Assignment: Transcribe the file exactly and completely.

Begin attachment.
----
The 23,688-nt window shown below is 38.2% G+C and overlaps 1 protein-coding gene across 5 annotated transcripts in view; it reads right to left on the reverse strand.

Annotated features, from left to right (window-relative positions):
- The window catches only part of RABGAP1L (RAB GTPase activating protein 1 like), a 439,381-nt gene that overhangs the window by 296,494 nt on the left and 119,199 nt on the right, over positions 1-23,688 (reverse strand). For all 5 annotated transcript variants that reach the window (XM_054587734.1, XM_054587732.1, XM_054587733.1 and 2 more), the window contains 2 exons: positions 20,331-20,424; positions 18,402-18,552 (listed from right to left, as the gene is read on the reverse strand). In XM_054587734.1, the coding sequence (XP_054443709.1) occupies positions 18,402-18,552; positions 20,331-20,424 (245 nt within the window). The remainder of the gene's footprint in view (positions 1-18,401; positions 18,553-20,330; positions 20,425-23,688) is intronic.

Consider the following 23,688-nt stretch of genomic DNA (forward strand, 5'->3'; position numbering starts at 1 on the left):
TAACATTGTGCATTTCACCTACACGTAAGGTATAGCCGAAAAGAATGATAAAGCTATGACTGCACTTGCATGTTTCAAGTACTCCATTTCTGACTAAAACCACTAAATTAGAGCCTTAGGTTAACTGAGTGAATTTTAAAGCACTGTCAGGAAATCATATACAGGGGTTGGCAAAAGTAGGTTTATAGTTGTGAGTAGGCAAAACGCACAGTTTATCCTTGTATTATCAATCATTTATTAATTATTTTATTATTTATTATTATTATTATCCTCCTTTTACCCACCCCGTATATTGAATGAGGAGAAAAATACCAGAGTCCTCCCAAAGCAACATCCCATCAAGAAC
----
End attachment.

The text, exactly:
The 23,688-nt window shown below is 38.2% G+C and overlaps 1 protein-coding gene across 5 annotated transcripts in view; it reads right to left on the reverse strand.

Annotated features, from left to right (window-relative positions):
- The window catches only part of RABGAP1L (RAB GTPase activating protein 1 like), a 439,381-nt gene that overhangs the window by 296,494 nt on the left and 119,199 nt on the right, over positions 1-23,688 (reverse strand). For all 5 annotated transcript variants that reach the window (XM_054587734.1, XM_054587732.1, XM_054587733.1 and 2 more), the window contains 2 exons: positions 20,331-20,424; positions 18,402-18,552 (listed from right to left, as the gene is read on the reverse strand). In XM_054587734.1, the coding sequence (XP_054443709.1) occupies positions 18,402-18,552; positions 20,331-20,424 (245 nt within the window). The remainder of the gene's footprint in view (positions 1-18,401; positions 18,553-20,330; positions 20,425-23,688) is intronic.

Consider the following 23,688-nt stretch of genomic DNA (forward strand, 5'->3'; position numbering starts at 1 on the left):
TAACATTGTGCATTTCACCTACACGTAAGGTATAGCCGAAAAGAATGATAAAGCTATGACTGCACTTGCATGTTTCAAGTACTCCATTTCTGACTAAAACCACTAAATTAGAGCCTTAGGTTAACTGAGTGAATTTTAAAGCACTGTCAGGAAATCATATACAGGGGTTGGCAAAAGTAGGTTTATAGTTGTGAGTAGGCAAAACGCACAGTTTATCCTTGTATTATCAATCATTTATTAATTATTTTATTATTTATTATTATTATTATCCTCCTTTTACCCACCCCGTATATTGAATGAGGAGAAAAATACCAGAGTCCTCCCAAAGCAACATCCCATCAAGAAC